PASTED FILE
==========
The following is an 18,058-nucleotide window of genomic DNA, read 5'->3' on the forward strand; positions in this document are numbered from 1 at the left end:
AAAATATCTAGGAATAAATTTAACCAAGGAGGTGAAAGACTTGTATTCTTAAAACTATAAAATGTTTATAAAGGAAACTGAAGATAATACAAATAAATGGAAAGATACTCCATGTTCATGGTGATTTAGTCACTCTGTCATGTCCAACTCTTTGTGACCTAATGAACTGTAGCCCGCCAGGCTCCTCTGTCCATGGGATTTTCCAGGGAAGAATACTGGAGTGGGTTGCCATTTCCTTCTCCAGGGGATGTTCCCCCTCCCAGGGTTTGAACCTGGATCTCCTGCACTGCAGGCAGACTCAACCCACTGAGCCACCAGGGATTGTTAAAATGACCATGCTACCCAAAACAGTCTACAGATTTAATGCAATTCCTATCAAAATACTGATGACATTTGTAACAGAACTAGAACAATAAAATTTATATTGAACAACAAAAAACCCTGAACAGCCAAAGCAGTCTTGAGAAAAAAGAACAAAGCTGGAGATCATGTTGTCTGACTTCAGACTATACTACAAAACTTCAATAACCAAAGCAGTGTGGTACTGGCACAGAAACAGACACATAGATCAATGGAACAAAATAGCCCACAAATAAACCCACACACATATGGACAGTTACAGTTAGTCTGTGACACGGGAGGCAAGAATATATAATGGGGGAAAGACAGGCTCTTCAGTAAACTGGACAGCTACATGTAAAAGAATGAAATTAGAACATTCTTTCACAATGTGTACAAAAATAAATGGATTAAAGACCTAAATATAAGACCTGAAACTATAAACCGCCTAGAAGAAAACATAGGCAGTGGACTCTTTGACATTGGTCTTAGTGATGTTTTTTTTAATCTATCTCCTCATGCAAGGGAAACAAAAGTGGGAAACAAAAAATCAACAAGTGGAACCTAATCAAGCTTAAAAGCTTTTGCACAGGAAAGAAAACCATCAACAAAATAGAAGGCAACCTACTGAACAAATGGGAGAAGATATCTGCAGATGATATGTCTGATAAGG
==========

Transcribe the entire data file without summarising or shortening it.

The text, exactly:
The following is an 18,058-nucleotide window of genomic DNA, read 5'->3' on the forward strand; positions in this document are numbered from 1 at the left end:
AAAATATCTAGGAATAAATTTAACCAAGGAGGTGAAAGACTTGTATTCTTAAAACTATAAAATGTTTATAAAGGAAACTGAAGATAATACAAATAAATGGAAAGATACTCCATGTTCATGGTGATTTAGTCACTCTGTCATGTCCAACTCTTTGTGACCTAATGAACTGTAGCCCGCCAGGCTCCTCTGTCCATGGGATTTTCCAGGGAAGAATACTGGAGTGGGTTGCCATTTCCTTCTCCAGGGGATGTTCCCCCTCCCAGGGTTTGAACCTGGATCTCCTGCACTGCAGGCAGACTCAACCCACTGAGCCACCAGGGATTGTTAAAATGACCATGCTACCCAAAACAGTCTACAGATTTAATGCAATTCCTATCAAAATACTGATGACATTTGTAACAGAACTAGAACAATAAAATTTATATTGAACAACAAAAAACCCTGAACAGCCAAAGCAGTCTTGAGAAAAAAGAACAAAGCTGGAGATCATGTTGTCTGACTTCAGACTATACTACAAAACTTCAATAACCAAAGCAGTGTGGTACTGGCACAGAAACAGACACATAGATCAATGGAACAAAATAGCCCACAAATAAACCCACACACATATGGACAGTTACAGTTAGTCTGTGACACGGGAGGCAAGAATATATAATGGGGGAAAGACAGGCTCTTCAGTAAACTGGACAGCTACATGTAAAAGAATGAAATTAGAACATTCTTTCACAATGTGTACAAAAATAAATGGATTAAAGACCTAAATATAAGACCTGAAACTATAAACCGCCTAGAAGAAAACATAGGCAGTGGACTCTTTGACATTGGTCTTAGTGATGTTTTTTTTAATCTATCTCCTCATGCAAGGGAAACAAAAGTGGGAAACAAAAAATCAACAAGTGGAACCTAATCAAGCTTAAAAGCTTTTGCACAGGAAAGAAAACCATCAACAAAATAGAAGGCAACCTACTGAACAAATGGGAGAAGATATCTGCAGATGATATGTCTGATAAGG